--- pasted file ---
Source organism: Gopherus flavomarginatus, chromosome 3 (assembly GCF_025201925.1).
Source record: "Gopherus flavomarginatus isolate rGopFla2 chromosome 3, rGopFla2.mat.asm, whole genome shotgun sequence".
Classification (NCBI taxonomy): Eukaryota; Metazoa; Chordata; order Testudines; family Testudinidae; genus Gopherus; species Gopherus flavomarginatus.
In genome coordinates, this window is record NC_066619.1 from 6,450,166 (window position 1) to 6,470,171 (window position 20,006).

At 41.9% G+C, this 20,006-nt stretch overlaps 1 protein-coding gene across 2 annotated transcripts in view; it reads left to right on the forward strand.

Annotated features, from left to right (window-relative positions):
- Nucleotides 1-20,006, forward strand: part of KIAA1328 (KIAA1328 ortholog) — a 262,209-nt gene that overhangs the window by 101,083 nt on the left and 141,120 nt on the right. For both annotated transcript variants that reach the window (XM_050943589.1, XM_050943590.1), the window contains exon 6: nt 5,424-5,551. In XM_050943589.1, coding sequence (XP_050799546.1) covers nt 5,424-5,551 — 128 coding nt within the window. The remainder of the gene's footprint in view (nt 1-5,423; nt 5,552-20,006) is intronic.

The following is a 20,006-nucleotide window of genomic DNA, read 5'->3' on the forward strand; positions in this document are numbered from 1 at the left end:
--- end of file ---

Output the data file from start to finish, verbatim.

Source organism: Gopherus flavomarginatus, chromosome 3 (assembly GCF_025201925.1).
Source record: "Gopherus flavomarginatus isolate rGopFla2 chromosome 3, rGopFla2.mat.asm, whole genome shotgun sequence".
Classification (NCBI taxonomy): Eukaryota; Metazoa; Chordata; order Testudines; family Testudinidae; genus Gopherus; species Gopherus flavomarginatus.
In genome coordinates, this window is record NC_066619.1 from 6,450,166 (window position 1) to 6,470,171 (window position 20,006).

At 41.9% G+C, this 20,006-nt stretch overlaps 1 protein-coding gene across 2 annotated transcripts in view; it reads left to right on the forward strand.

Annotated features, from left to right (window-relative positions):
- Nucleotides 1-20,006, forward strand: part of KIAA1328 (KIAA1328 ortholog) — a 262,209-nt gene that overhangs the window by 101,083 nt on the left and 141,120 nt on the right. For both annotated transcript variants that reach the window (XM_050943589.1, XM_050943590.1), the window contains exon 6: nt 5,424-5,551. In XM_050943589.1, coding sequence (XP_050799546.1) covers nt 5,424-5,551 — 128 coding nt within the window. The remainder of the gene's footprint in view (nt 1-5,423; nt 5,552-20,006) is intronic.

The following is a 20,006-nucleotide window of genomic DNA, read 5'->3' on the forward strand; positions in this document are numbered from 1 at the left end: